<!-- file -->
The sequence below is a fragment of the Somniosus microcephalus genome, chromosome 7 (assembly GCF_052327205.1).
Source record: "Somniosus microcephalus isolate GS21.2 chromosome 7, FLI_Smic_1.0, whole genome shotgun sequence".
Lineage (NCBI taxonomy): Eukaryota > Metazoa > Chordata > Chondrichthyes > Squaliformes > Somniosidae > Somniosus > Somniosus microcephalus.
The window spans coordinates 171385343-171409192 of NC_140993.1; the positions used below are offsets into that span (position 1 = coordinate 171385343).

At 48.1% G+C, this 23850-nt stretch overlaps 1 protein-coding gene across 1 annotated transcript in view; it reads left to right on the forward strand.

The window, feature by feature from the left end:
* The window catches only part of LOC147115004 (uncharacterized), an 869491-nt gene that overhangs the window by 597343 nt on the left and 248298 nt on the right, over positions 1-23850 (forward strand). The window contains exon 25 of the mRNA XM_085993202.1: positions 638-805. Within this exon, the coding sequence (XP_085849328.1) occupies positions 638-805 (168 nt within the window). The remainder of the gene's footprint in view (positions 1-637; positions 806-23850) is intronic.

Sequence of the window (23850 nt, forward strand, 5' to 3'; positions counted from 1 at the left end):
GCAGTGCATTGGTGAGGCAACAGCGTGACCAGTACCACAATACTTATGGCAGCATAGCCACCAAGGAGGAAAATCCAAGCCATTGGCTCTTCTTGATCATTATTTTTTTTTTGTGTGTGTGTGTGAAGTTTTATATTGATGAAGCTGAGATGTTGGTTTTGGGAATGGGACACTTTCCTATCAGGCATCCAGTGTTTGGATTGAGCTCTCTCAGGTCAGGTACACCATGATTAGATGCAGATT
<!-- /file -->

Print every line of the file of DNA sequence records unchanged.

The sequence below is a fragment of the Somniosus microcephalus genome, chromosome 7 (assembly GCF_052327205.1).
Source record: "Somniosus microcephalus isolate GS21.2 chromosome 7, FLI_Smic_1.0, whole genome shotgun sequence".
Lineage (NCBI taxonomy): Eukaryota > Metazoa > Chordata > Chondrichthyes > Squaliformes > Somniosidae > Somniosus > Somniosus microcephalus.
The window spans coordinates 171385343-171409192 of NC_140993.1; the positions used below are offsets into that span (position 1 = coordinate 171385343).

At 48.1% G+C, this 23850-nt stretch overlaps 1 protein-coding gene across 1 annotated transcript in view; it reads left to right on the forward strand.

The window, feature by feature from the left end:
* The window catches only part of LOC147115004 (uncharacterized), an 869491-nt gene that overhangs the window by 597343 nt on the left and 248298 nt on the right, over positions 1-23850 (forward strand). The window contains exon 25 of the mRNA XM_085993202.1: positions 638-805. Within this exon, the coding sequence (XP_085849328.1) occupies positions 638-805 (168 nt within the window). The remainder of the gene's footprint in view (positions 1-637; positions 806-23850) is intronic.

Sequence of the window (23850 nt, forward strand, 5' to 3'; positions counted from 1 at the left end):
GCAGTGCATTGGTGAGGCAACAGCGTGACCAGTACCACAATACTTATGGCAGCATAGCCACCAAGGAGGAAAATCCAAGCCATTGGCTCTTCTTGATCATTATTTTTTTTTTGTGTGTGTGTGTGAAGTTTTATATTGATGAAGCTGAGATGTTGGTTTTGGGAATGGGACACTTTCCTATCAGGCATCCAGTGTTTGGATTGAGCTCTCTCAGGTCAGGTACACCATGATTAGATGCAGATT